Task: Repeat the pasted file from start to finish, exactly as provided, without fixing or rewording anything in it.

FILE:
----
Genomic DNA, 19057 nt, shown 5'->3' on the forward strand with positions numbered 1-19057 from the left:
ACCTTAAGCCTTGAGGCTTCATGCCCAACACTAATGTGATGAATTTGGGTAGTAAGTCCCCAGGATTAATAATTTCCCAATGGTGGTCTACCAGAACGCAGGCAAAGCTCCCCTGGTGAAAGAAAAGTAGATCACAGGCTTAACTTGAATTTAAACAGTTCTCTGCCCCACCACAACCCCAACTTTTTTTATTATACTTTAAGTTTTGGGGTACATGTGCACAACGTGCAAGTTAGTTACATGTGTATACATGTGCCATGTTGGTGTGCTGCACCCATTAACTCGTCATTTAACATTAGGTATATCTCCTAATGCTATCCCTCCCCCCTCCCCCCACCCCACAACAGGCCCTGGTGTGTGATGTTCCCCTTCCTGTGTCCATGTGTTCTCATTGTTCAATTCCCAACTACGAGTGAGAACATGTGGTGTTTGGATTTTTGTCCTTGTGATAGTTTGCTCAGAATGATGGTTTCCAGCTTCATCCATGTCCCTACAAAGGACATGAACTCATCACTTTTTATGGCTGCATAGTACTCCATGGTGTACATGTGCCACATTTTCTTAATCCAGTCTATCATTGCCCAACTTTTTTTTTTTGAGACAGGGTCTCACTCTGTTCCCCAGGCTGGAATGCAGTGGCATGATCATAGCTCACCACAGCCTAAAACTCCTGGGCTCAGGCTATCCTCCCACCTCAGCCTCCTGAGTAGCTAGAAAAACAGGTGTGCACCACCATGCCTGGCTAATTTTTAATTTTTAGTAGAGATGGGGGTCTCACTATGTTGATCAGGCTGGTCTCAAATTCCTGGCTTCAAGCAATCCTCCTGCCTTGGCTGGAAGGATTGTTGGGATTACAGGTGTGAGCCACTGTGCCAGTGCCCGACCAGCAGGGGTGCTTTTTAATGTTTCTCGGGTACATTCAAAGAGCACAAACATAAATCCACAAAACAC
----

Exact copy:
Genomic DNA, 19057 nt, shown 5'->3' on the forward strand with positions numbered 1-19057 from the left:
ACCTTAAGCCTTGAGGCTTCATGCCCAACACTAATGTGATGAATTTGGGTAGTAAGTCCCCAGGATTAATAATTTCCCAATGGTGGTCTACCAGAACGCAGGCAAAGCTCCCCTGGTGAAAGAAAAGTAGATCACAGGCTTAACTTGAATTTAAACAGTTCTCTGCCCCACCACAACCCCAACTTTTTTTATTATACTTTAAGTTTTGGGGTACATGTGCACAACGTGCAAGTTAGTTACATGTGTATACATGTGCCATGTTGGTGTGCTGCACCCATTAACTCGTCATTTAACATTAGGTATATCTCCTAATGCTATCCCTCCCCCCTCCCCCCACCCCACAACAGGCCCTGGTGTGTGATGTTCCCCTTCCTGTGTCCATGTGTTCTCATTGTTCAATTCCCAACTACGAGTGAGAACATGTGGTGTTTGGATTTTTGTCCTTGTGATAGTTTGCTCAGAATGATGGTTTCCAGCTTCATCCATGTCCCTACAAAGGACATGAACTCATCACTTTTTATGGCTGCATAGTACTCCATGGTGTACATGTGCCACATTTTCTTAATCCAGTCTATCATTGCCCAACTTTTTTTTTTTGAGACAGGGTCTCACTCTGTTCCCCAGGCTGGAATGCAGTGGCATGATCATAGCTCACCACAGCCTAAAACTCCTGGGCTCAGGCTATCCTCCCACCTCAGCCTCCTGAGTAGCTAGAAAAACAGGTGTGCACCACCATGCCTGGCTAATTTTTAATTTTTAGTAGAGATGGGGGTCTCACTATGTTGATCAGGCTGGTCTCAAATTCCTGGCTTCAAGCAATCCTCCTGCCTTGGCTGGAAGGATTGTTGGGATTACAGGTGTGAGCCACTGTGCCAGTGCCCGACCAGCAGGGGTGCTTTTTAATGTTTCTCGGGTACATTCAAAGAGCACAAACATAAATCCACAAAACAC